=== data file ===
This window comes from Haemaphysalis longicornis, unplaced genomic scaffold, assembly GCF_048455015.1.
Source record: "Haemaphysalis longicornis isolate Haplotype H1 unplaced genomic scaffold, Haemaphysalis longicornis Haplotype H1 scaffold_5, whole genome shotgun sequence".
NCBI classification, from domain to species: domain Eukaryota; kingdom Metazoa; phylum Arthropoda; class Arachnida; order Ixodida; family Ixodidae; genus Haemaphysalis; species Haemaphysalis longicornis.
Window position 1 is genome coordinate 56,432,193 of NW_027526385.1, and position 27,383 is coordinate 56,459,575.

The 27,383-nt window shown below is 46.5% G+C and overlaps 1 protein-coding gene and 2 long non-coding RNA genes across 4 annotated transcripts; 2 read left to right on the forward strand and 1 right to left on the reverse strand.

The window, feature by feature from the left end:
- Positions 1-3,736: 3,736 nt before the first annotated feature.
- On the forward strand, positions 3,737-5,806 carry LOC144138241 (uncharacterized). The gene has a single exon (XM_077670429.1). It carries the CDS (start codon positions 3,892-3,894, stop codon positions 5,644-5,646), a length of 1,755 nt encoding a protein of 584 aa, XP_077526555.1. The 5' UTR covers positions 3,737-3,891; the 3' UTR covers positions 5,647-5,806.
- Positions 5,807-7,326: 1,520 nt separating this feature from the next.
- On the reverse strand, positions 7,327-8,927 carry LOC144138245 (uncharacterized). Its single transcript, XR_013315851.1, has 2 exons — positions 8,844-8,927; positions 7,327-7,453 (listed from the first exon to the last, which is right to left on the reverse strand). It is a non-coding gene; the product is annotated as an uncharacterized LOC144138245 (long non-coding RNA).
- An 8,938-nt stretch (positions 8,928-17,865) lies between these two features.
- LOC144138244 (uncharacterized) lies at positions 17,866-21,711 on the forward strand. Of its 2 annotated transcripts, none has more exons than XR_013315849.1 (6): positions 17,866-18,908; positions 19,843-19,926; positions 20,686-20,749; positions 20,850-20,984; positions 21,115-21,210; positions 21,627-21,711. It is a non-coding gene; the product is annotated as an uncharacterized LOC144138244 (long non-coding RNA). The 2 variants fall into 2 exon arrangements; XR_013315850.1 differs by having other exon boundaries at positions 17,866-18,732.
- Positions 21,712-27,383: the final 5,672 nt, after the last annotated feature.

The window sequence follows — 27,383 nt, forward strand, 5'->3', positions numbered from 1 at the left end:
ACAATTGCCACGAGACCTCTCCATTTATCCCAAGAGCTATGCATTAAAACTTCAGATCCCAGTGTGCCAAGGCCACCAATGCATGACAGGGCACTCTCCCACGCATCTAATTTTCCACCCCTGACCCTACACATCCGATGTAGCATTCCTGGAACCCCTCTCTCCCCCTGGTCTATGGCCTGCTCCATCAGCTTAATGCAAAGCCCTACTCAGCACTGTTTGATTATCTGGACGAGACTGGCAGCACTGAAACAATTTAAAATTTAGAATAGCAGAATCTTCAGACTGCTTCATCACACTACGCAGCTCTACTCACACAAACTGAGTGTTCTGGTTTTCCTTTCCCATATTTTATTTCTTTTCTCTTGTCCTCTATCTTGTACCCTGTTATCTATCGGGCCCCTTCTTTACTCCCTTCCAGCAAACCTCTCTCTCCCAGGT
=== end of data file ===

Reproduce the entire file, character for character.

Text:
This window comes from Haemaphysalis longicornis, unplaced genomic scaffold, assembly GCF_048455015.1.
Source record: "Haemaphysalis longicornis isolate Haplotype H1 unplaced genomic scaffold, Haemaphysalis longicornis Haplotype H1 scaffold_5, whole genome shotgun sequence".
NCBI classification, from domain to species: domain Eukaryota; kingdom Metazoa; phylum Arthropoda; class Arachnida; order Ixodida; family Ixodidae; genus Haemaphysalis; species Haemaphysalis longicornis.
Window position 1 is genome coordinate 56,432,193 of NW_027526385.1, and position 27,383 is coordinate 56,459,575.

The 27,383-nt window shown below is 46.5% G+C and overlaps 1 protein-coding gene and 2 long non-coding RNA genes across 4 annotated transcripts; 2 read left to right on the forward strand and 1 right to left on the reverse strand.

The window, feature by feature from the left end:
- Positions 1-3,736: 3,736 nt before the first annotated feature.
- On the forward strand, positions 3,737-5,806 carry LOC144138241 (uncharacterized). The gene has a single exon (XM_077670429.1). It carries the CDS (start codon positions 3,892-3,894, stop codon positions 5,644-5,646), a length of 1,755 nt encoding a protein of 584 aa, XP_077526555.1. The 5' UTR covers positions 3,737-3,891; the 3' UTR covers positions 5,647-5,806.
- Positions 5,807-7,326: 1,520 nt separating this feature from the next.
- On the reverse strand, positions 7,327-8,927 carry LOC144138245 (uncharacterized). Its single transcript, XR_013315851.1, has 2 exons — positions 8,844-8,927; positions 7,327-7,453 (listed from the first exon to the last, which is right to left on the reverse strand). It is a non-coding gene; the product is annotated as an uncharacterized LOC144138245 (long non-coding RNA).
- An 8,938-nt stretch (positions 8,928-17,865) lies between these two features.
- LOC144138244 (uncharacterized) lies at positions 17,866-21,711 on the forward strand. Of its 2 annotated transcripts, none has more exons than XR_013315849.1 (6): positions 17,866-18,908; positions 19,843-19,926; positions 20,686-20,749; positions 20,850-20,984; positions 21,115-21,210; positions 21,627-21,711. It is a non-coding gene; the product is annotated as an uncharacterized LOC144138244 (long non-coding RNA). The 2 variants fall into 2 exon arrangements; XR_013315850.1 differs by having other exon boundaries at positions 17,866-18,732.
- Positions 21,712-27,383: the final 5,672 nt, after the last annotated feature.

The window sequence follows — 27,383 nt, forward strand, 5'->3', positions numbered from 1 at the left end:
ACAATTGCCACGAGACCTCTCCATTTATCCCAAGAGCTATGCATTAAAACTTCAGATCCCAGTGTGCCAAGGCCACCAATGCATGACAGGGCACTCTCCCACGCATCTAATTTTCCACCCCTGACCCTACACATCCGATGTAGCATTCCTGGAACCCCTCTCTCCCCCTGGTCTATGGCCTGCTCCATCAGCTTAATGCAAAGCCCTACTCAGCACTGTTTGATTATCTGGACGAGACTGGCAGCACTGAAACAATTTAAAATTTAGAATAGCAGAATCTTCAGACTGCTTCATCACACTACGCAGCTCTACTCACACAAACTGAGTGTTCTGGTTTTCCTTTCCCATATTTTATTTCTTTTCTCTTGTCCTCTATCTTGTACCCTGTTATCTATCGGGCCCCTTCTTTACTCCCTTCCAGCAAACCTCTCTCTCCCAGGT